V. The Fourth Commandment: Q & A 57-62

V. The Fourth Commandment: Q & A 57-62

Q. 57 Which is the fourth commandment?

A. 57 The fourth commandment is, “Remember the Sabbath day, to keep it holy. Six days you shall labor and do all your work, but the seventh day is the Sabbath of the LORD your God. In it you shall do no your work: you, nor your son, nor your daughter, nor your male servant, nor your female servant, nor your cattle, nor your stranger who is within your gates. For in six days the LORD made the heavens and the earth, the sea, and all that is in them, and rested the seventh day. Therefore the LORD blessed the Sabbath day and hallowed it” (Ex. 20:8-11)

Moses repeated this in Deuteronomy, but with some changes. Instead of the word ‘Remember’, he uses the word ‘Observe’, and adds “as the LORD your God commanded you.” (5:12). He also adds the following: “nor your ox, nor your donkey, nor any of (your cattle)… “that your male servant and your female servant may rest as well as you. And remember that you were a slave in the land of Egypt, and the LORD your God brought you out from there by a mighty hand and by an outstretched arm; therefore the LORD your God commanded you to keep the Sabbath day.” (vv. 14-15). So, whereas the initial revelation of this command hearkened back to the rest from the Lord’s work in creation, here Moses hearkens back to the covenant LORD’s work in redemption. The Sabbath passes from being simply a resting in God’s work as creator, and man’s resting also from his work, now it is kept to also rest in The LORD’s work of redemption, a rest from our own efforts to live in covenant with the LORD. It was this redemptive event which they were to ‘Remember’. The Sabbath rest here took on redemptive significance.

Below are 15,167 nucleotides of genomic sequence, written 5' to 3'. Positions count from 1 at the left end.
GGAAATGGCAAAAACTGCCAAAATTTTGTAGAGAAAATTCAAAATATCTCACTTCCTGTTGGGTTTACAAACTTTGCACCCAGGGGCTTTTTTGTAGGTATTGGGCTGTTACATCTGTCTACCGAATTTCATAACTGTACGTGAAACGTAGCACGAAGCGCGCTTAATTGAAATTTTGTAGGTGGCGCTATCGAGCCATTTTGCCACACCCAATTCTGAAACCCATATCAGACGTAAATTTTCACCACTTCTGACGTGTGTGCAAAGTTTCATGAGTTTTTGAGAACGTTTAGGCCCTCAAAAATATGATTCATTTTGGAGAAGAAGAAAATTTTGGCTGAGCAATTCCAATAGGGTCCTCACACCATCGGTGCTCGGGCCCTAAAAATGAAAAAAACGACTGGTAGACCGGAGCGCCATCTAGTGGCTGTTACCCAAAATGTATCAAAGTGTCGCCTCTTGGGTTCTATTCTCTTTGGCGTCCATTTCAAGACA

Q. 58 What is required in the fourth commandment?

A. 58 The fourth commandment requires the keeping holy to God such set times as He has appointed in His word; expressly one whole day in seven, to be a holy Sabbath to Himself.

By stating one day in seven the authors allow for the biblical reality of the resurrection of Jesus the Christ, the centre and focal point of history, and the true rest of the LORD’s people.

Q. 59 Which day of the seven has God appointed to be the weekly Sabbath?

A. 59 From the beginning of the world to the resurrection of Christ, God appointed the seventh day of the week to be the weekly Sabbath; and the first day of the week ever since, to continue to the end of the world, which is the Christian Sabbath.

In the Genesis account the point is made that the seventh day was to be one of rest, established upon the fact of God ending his own work of making everything that was made (Gen. 2:2-3). There is a clear point to be made that this day of rest did not come until everything had been made. Having made man, the LORD had made that creature who would now fulfill the dominion mandate he had given to his image bearers (1:26-28; 2:5, 15). However, they were called to be stewards, they were not called to complete an unfinished creation. In the same way, once Christ rose from the grave it was a declaration that his work of redemption was also complete, therefore his people rest in his finished work (Jn. 19:30).